Sodium Bicarbonate

Last Updated: September 28 2022

Sodium Bicarbonate (baking soda) is a molecule that acts as a buffering agent against acidity in the human body, and appears to enhance physical performance in elite and novice athletes. It also may have health benefits and intestinal side effects.

Sodium Bicarbonate is most often used for


Sodium bicarbonate (baking soda) is a supplement that provides dietary bicarbonate, which can increase serum levels of bicarbonate (normally produced by the kidneys) and subsequently buffer acid production in the body. The main mechanism of action of sodium bicarbonate is in negating the effects of acidosis. It provides benefits both in situations of chronic mild acidosis, commonly seen in metabolic ailments or during aging as kidney function slowly declines, and in exercise-induced acidosis.

In athletes, the standard doses of sodium bicarbonate supplementation (200-300 mg/kg) reliably benefits performance when performance on the exercise is heavily influenced by metabolic acidosis, aka “the burn.” Brief high-intensity exercise performance, such as a single-bout of a 30-second Wingate test, does not benefit from supplementation with sodium bicarbonate,[1] but exercise involving multiple 30-second maximal efforts does, especially if short rest intervals are used between efforts. Supplementation with sodium bicarbonate is also unlikely to enhance performance during low-intensity long-duration exercise, although the evidence is mixed.

Overall, supplementation with sodium bicarbonate can enhance performance in high-intensity single- and multiple-bout exercise that last between about 30 seconds and 12 minutes.[2]

Benefits of sodium bicarbonate can be observed with a single dose taken 60-150 minutes before exercise, but supplementation should be approached cautiously as it can cause gastrointestinal side effects if too much is taken at once or, if it’s consumed too rapidly.

Additionally, 5 g of sodium bicarbonate taken daily appears to be somewhat effective in reducing acidosis induced by the diet or the aging process (although using potassium bicarbonate appears to be better), and therefore it may reduce the rate of bone loss over time in susceptible populations.

There are mechanisms in place for sodium bicarbonate to be a fat-burning agent (it increases ketone production and lipolysis and causes a minor increase in metabolic rate), but these have not yet been linked to actual weight loss in trials.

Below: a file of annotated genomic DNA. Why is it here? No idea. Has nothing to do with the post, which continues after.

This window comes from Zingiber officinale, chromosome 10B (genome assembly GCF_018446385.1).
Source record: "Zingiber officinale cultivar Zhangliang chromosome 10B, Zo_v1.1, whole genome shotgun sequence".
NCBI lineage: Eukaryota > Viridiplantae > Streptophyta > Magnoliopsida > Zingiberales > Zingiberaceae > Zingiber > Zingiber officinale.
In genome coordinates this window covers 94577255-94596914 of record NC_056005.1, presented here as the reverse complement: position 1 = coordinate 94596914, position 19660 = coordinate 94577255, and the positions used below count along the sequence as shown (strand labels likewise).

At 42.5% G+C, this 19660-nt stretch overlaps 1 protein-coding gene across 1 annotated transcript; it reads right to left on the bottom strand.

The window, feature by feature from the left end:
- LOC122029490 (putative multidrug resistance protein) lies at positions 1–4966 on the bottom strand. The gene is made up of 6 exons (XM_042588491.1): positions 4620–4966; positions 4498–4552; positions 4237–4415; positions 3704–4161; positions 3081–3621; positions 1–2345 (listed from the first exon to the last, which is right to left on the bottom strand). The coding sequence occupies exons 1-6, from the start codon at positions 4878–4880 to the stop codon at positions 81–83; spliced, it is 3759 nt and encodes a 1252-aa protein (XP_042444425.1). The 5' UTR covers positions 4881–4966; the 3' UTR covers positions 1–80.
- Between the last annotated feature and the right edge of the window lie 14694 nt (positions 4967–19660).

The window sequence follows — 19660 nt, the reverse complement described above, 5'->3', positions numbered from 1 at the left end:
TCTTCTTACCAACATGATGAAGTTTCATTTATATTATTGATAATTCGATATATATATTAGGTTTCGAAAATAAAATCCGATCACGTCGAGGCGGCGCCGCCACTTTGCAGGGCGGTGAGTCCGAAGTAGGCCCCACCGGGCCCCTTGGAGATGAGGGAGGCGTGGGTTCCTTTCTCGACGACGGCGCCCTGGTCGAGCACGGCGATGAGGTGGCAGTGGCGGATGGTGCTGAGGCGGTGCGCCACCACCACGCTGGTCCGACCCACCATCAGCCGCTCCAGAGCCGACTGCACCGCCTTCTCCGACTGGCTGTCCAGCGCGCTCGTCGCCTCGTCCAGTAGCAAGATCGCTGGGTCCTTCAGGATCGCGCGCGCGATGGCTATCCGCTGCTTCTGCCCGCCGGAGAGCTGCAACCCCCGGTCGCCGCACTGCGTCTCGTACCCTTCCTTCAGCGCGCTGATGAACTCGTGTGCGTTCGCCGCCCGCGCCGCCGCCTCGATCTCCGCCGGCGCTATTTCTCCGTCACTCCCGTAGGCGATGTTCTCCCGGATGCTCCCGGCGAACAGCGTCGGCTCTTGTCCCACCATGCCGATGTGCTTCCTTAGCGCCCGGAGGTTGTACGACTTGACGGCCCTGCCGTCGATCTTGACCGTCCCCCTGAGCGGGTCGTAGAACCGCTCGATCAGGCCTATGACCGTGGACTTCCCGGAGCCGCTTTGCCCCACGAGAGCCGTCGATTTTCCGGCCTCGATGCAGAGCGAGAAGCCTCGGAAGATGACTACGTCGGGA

What else is Sodium Bicarbonate known as?
Note that Sodium Bicarbonate is also known as:
  • Baking Soda
  • Bicarb
  • Bicarbonate
Dosage information

Supplemental sodium bicarbonate can be baking soda bought from the grocery store; they are the same molecule, so store-bought baking soda will work.

When used before exercise, supplemental dosages of sodium bicarbonate are in the 200–300 mg/kg range. While 200 mg/kg seems to produce an ergogenic effect in most people, 300 mg/kg appears to be the optimal dose. Doses of 400–500 mg/kg are also ergogenic when taken before exercise, but not necessarily more than lower doses. These higher doses also tend to be associated with a higher degree of intestinal side effects.

If taking sodium bicarbonate acutely for exercise, a dose can be taken 60-150 minutes before anaerobic activities associated with metabolic acidosis (i.e., “the burn”) for maximum benefit.

In studies that used a multiple day (3 to 7 days) supplementation protocol, an overall sodium bicarbondate dose of 500 mg/kg divided into four smaller doses taken throughout the day was more effective than an overall dose 300 mg/kg.[2]

Some health effects (increase in metabolic rate or attenuation of metabolic acidosis) can be achieved at more reasonable doses, such as 5-10 g, and may be more practical for nonathletes.

Additionally, as 27.3% of sodium bicarbonate's weight is due to sodium, every 100 mg/kg confers about 27 mg/kg sodium to the diet; this needs to be accounted for, and severely limits usage by persons with salt-sensitive hypertension.

As the doses are measured in reference to body weight, obesity may result in a falsely high oral dose. If you are not within a normal or overweight BMI range, estimate your oral dose based on your “ideal weight” instead.

The means of consuming bicarbonate is important, as excessively high doses or rapid ingestion can cause gastric upset due to a reaction between bicarbonate and stomach acid. Bicarbonate should be sipped slowly over a period of a few minutes with a moderate amount of water (500 mL), and the first time bicarbonate is used a half-dose should be ingested to assess tolerance.

Rapidly ingesting the drink, or taking too much, is likely to induce stomach pain and nausea within an hour followed by increased diarrhea and flatulence; sticking to 200 mg/kg may alleviate the risk of these side effects.

Independent of the dose taken, caution should be exercised with the manner by which sodium bicarbonate is ingested, so as to minimize intestinal and gastric side effects; these side effects occur with rapid or excessive consumption of bicarbonate, and include nausea and diarrhea.

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